Imagine, if you will, social media as a dinner party.
Welcome! Come in. Here, hand me your jacket. Take a seat – yes, right there, next to Facebook. What would you like to drink?
At the head of the table is Facebook. With 1.06 billion monthly active users (as of December 2012) and more than half of visits accessed via mobile phone, Facebook is king of the party. Problem is, he’s a bit of a bully.
The other party guests are starting to distrust him. He talks quickly, implements rapidly, doesn’t test properly, or really think things through. He’s fast on his feet and he’s still King Pin, but there are disgruntled mumblings among the guests. He runs hot and cold and nobody is really confident anymore that he’ll play nice.
Twitter is the consummate networker. Twitter talks incessantly, dropping random facts into conversation, making inane remarks and name-dropping with the best of ‘em. But she’s also very easy going and thick-skinned – she doesn’t mind it when people drop in and out of conversation, and she loves nothing better than introducing strangers and seeing their relationship develop IRL (in real life).
The too-cool-for-school guest is Instagram. Hipstamatic got up to go to the toilet and Instagram smoothly took her place in Hipsta’s seat. Hipsta-who? Instagram is minimal – a woman of few words and mainly mobile-based. She’s also a bit difficult to work with, with no ability to post active links, so she doesn’t communicate well with the other guests. But everybody’s impressed nonetheless – she’s nice to look at, she’s gives an intimate view into people’s lives, and she’s so streamlined and straightforward.
Pinterest is sitting next to Instagram. He’s a bit confused by Instagram as he thinks that, surely, he has far more to offer than her. Pinterest can link images to websites, making it easy for people to find new businesses and products – he’s very social like that. He has a stylish layout with plenty of eye-candy. He’s also a bit of a chameleon – some days he looks rather Dad-like, with plenty of beautiful home interiors, cute kids and food; other days, he’s all caddish and on-trend.
Tumblr is young – about 24 – with lots of young girlfriends who share their troubles, inspiration and dreams together. She’s a perfect vessel for reflecting opinions – she’s got a fantastic memory and is a natural sharer. She’s a little intimidated by this noisy crowd but nonetheless quietly confident because she’s got a ton of dedicated friends.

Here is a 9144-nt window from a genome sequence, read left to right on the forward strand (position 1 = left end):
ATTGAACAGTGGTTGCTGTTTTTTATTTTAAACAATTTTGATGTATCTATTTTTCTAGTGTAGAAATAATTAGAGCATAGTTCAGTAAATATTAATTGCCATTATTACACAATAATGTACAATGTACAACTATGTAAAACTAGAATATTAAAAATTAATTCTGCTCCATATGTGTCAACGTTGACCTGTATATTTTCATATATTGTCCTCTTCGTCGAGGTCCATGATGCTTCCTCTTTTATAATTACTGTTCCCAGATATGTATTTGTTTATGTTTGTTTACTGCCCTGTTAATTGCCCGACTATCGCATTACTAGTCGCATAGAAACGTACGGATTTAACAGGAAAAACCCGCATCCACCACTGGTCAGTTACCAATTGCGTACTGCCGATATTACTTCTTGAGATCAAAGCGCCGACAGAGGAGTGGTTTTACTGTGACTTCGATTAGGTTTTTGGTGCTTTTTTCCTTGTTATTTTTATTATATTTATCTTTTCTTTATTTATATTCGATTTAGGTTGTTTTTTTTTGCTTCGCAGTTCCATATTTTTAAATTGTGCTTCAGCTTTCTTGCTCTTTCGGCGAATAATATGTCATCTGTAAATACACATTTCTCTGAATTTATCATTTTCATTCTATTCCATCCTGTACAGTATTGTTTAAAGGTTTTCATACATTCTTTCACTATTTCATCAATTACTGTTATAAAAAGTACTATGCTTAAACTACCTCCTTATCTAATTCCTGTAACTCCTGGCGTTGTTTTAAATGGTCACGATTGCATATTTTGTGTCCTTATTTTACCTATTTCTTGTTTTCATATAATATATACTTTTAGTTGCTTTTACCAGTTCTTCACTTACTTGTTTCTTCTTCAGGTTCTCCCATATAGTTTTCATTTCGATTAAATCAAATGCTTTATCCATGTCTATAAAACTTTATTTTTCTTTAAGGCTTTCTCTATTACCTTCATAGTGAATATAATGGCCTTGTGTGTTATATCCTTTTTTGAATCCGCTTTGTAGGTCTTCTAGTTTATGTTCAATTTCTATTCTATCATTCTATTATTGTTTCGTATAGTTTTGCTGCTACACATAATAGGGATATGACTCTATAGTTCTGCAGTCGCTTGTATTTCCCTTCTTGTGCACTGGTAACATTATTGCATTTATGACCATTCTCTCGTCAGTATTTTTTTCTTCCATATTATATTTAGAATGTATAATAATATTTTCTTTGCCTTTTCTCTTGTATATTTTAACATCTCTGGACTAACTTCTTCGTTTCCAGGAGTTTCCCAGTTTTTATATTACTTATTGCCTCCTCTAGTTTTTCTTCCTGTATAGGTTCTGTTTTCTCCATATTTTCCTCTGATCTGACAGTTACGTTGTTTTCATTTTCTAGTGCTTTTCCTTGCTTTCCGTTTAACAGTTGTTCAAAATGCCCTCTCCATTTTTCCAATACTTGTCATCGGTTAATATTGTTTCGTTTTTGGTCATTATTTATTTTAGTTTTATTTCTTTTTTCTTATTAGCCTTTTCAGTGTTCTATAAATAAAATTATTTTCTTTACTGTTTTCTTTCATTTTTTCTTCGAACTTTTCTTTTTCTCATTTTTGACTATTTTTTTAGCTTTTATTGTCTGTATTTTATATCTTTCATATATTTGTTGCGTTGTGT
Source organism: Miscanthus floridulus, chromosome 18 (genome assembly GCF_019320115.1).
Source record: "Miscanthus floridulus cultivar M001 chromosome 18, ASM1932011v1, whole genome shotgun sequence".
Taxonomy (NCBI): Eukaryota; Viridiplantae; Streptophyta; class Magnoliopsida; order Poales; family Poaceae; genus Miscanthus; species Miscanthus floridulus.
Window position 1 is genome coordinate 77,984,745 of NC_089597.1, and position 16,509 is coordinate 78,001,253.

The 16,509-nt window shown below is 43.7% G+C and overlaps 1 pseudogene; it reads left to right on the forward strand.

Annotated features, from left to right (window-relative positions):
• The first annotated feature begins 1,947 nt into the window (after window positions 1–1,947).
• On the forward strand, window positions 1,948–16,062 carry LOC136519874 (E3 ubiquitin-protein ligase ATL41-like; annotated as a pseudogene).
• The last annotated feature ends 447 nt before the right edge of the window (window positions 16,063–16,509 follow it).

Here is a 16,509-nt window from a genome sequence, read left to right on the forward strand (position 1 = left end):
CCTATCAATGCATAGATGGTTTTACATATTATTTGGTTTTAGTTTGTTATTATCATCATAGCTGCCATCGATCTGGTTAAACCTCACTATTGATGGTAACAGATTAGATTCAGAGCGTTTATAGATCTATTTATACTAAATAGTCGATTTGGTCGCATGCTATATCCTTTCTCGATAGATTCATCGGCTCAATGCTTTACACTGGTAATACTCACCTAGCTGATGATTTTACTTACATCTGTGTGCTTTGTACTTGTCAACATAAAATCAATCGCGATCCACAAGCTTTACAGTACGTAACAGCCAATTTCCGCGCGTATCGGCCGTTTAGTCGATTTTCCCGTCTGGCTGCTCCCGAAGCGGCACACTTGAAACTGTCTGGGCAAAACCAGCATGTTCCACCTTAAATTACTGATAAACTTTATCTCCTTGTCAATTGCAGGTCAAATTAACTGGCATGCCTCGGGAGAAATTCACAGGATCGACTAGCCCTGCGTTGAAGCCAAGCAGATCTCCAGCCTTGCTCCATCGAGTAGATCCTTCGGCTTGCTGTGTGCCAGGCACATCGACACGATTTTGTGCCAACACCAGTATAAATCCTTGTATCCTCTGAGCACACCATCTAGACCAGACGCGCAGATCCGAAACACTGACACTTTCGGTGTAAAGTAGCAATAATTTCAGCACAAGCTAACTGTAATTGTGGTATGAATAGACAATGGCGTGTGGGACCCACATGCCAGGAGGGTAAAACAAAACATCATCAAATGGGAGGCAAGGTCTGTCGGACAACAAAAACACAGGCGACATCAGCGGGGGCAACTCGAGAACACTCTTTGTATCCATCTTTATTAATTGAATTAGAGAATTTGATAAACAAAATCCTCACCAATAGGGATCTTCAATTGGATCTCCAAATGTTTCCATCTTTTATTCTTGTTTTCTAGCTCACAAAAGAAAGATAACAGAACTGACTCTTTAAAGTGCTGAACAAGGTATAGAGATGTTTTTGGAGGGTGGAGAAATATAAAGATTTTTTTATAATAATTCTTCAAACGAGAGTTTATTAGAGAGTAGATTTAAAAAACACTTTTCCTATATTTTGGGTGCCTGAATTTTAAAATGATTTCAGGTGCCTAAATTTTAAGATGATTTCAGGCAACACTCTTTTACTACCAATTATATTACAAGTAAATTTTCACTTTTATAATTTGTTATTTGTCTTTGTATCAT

YouTube is a bit of a Himbo. He often says inane things and is a bit of an over-sharer. But he’s also a really practical guy, so if you’ve got a techy question or need some hands-on help, he’ll gladly explain and demonstrate until you’ve got it. He’s massively popular for this reason. Many people overlook Google and go straight to YouTube with their questions.
Google Plus is the latest to the table. He’s a bit smart but also awkward, which comes across as aloof. He’s got friends, but they tend to be a closed club. The other party guests are unsure quite how to treat him as he’s got friends in high places – his Dad Google gives him and his other son, YouTube, preferential treatment. People think they “should” get to know Google Plus better but, frankly, the other guests are far more entertaining.
At the other head of the table is your website. As the host of this party, your website is calling the shots – not only is your website adept at making each guest at the table feel special by paying them close attention, but all guests defer back to your website and all conversations link back to your website.
The table is Google. Google’s supporting everyone else, holding onto the food and drink, giving everyone a place at the table. Of course, the table settings keep shifting with each algorithm update, but the guests are too polite to object. They just keep shuffling around the table and trying to be grateful that they’re even got a place there. After all, there is no other table, unless you count those little side tables, Bing, Yahoo! and AOL.
The conversations are your content – your images, thoughts, headlines and subheads, your links, blogs and articles. Your blogs and articles are where real conversations happen – the rest is just a bit of flirting and banter to attract attention. As the host, all opinions defer to your website. And so the conversation goes ‘round.